By using SharePoint effectively, you can build a valuable asset for your company and the employees who use it on a daily basis. The program can adapt to your needs, but you have to first learn how to operate it at its maximum.
In order to develop a successful SharePoint intranet for your team, there are a few common mistakes you should avoid. If you’ve already built a working SharePoint structure, actively work to correct these mistakes.
Optimizing the way your intranet works will give you the opportunity for better collaboration, higher productivity, and good workplace morale. These qualities are irreplaceable. So, avoid these mistakes that put a hinder on your team performing at their best.
Poor search capabilities
Making SharePoint easy to use and good for collaboration could not be possible without effective searchability. Importing content is only half the battle because, without a clearly defined structure, no one can find content quickly or easily.
To make content searchable, a structure should be put in place that makes sense. What will users search for when they need to find certain content? Define metadata and keywords clearly in a way that is uniform for the whole intranet.
It helps when a program’s structure makes sense, even at face-value. There should be no mistaking the contents of a file so that users aren’t misguided when navigating the content.
Microsoft highlights this concern around naming conventions: “Content that is too deep impacts discoverability as well as adoption. If the user cannot find the content that they are looking for after a few levels, they will abandon their efforts and deem the portal as inefficient, which in turn, kills adoption.”
Lack of updated content
If a newspaper only ran stories that happened a month ago, no one would read it and the paper would quickly go out of business. So why should a content management system be any different?
In order to make SharePoint a go-to program for employees, it needs to be the main line for information and content. When users open the program and ask what’s new? they should have an answer. Without relevant content, users have no reason to hang around on SharePoint. Your intranet has to be dynamic, driving the forward progress of content.
It’s likely that your company has a process for content creation, review, and publication - make sure that process is followed and updated through SharePoint.
Lack of training
Without training, users are lost, and this opens the door for frustration and unproductive work.
Training does not have to be all at once. The process of onboarding employees can be a gradual process, especially if they are not particularly keen on change.
As Ingrid Camill of General Networks writes, “It takes content owners and users to make edits, upload documents, and create new pages to keep an intranet fresh and relevant. But it isn’t enough to assume that because users have used a browser that they will figure out how to create, draft, approve, and publish pages on an intranet.”
Take it one project at a time, and be sure that the users are actually learning and not jumping in haphazardly. By doing so, you can effectively teach employees and avoid the disastrous consequences of going in blind.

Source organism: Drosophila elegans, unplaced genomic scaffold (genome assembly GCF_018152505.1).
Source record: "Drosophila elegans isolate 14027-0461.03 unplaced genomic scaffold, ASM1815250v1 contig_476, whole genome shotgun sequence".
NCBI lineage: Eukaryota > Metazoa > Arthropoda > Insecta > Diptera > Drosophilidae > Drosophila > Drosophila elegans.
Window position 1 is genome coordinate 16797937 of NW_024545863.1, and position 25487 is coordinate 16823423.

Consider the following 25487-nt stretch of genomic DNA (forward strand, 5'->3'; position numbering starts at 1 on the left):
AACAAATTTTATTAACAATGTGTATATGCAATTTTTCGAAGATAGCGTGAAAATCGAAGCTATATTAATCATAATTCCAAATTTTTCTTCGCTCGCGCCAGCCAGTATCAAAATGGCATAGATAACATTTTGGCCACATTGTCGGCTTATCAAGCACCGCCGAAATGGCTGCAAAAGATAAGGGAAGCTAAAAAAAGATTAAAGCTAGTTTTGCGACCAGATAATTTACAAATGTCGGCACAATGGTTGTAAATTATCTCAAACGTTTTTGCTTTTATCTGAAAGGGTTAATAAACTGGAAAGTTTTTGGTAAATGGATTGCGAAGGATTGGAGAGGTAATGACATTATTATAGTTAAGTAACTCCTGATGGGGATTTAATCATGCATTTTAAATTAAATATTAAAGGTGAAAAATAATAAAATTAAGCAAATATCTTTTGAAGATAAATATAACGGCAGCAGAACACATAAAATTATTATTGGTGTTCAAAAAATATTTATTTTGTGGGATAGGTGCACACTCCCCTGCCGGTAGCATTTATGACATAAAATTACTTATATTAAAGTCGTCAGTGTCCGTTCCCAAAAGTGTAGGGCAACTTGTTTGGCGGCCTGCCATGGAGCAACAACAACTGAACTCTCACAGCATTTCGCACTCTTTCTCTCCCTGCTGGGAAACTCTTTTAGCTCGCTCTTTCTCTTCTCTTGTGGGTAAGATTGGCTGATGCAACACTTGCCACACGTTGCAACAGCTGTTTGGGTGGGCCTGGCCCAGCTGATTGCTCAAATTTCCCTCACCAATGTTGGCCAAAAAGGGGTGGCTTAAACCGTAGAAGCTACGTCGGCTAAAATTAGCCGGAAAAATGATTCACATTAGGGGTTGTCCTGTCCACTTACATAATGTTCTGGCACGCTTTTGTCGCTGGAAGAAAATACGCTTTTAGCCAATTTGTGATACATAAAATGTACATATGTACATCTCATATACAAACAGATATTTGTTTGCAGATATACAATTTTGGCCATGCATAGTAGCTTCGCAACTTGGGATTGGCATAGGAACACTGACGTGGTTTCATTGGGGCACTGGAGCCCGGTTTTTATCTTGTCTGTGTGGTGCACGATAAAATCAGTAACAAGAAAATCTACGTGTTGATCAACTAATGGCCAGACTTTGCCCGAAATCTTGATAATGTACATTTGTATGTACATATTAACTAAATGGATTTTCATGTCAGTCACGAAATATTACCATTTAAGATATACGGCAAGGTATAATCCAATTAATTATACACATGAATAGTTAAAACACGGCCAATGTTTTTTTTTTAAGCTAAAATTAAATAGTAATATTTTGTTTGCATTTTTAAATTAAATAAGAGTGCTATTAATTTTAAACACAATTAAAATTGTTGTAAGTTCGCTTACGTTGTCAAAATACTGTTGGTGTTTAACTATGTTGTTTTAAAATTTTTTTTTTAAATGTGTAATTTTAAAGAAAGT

Forgetting your audience
When setting up the architecture of your intranet, it’s a good idea to keep in mind who will be using it regularly and how they will be using it regularly. If the structure and design are set up in a way that doesn’t align with the tasks of a user’s job, it will be counterproductive for them to use it.
Even if you take employee’s preferences into consideration when designing how your SharePoint intranet will work, it’s still good to have a feedback system in place. Or at least, be open to communicating with users during the onboarding process.
Keep the audience in mind while structuring the content management system, but also when designing the aesthetic. Adoption rates increase when SharePoint intranets are thoughtfully designed and branded.
Remember, SharePoint without collaboration is not as effective a tool as it could be. This applies to all aspects of it – communication between users, keeping up with users during adoption, and implementing feedback systems.
Don’t fall into the trap of introducing SharePoint and then letting employees run with the line. Keep them updated and let them update you on their progress. Follow through with training, and be sure that users are comfortable using the intranet efficiently before making it your primary program.
SharePoint Maven recommends: “Email your users, inquire about any issues, ask about new functionality they would like to see. In other words, be proactive.”
As we all know, open lines of communication are the easiest way to avoid problems and keep a company’s dynamic strong.
Making it complicated
Simplicity should apply to both the structure of your SharePoint intranet and the content management system. This is especially important for the onboarding process, as employees are novices with the program. Why make the learning process more complicated than it already is?
One way to accomplish this is through a straightforward, uniform structure. Make sure content is what it says it is, and that users don’t have to click on 50 different links to get to it.
Clean up the junk in SharePoint. Remove content that is no longer needed, consolidate unnecessarily separate folders, rename confusing files, and organize navigational tools.
If you can avoid the pitfalls of onboarding with SharePoint, you can avoid the issues that come as a result. As with any new program, it involves a learning process and being open to change. By going in with this prior knowledge, you will be able to navigate it smoothly and effectively.
To learn more about improving collaboration and business efficiencies for your organization through the use of digital, take a look at how Falls Digital provides technology and data solutions to our clients.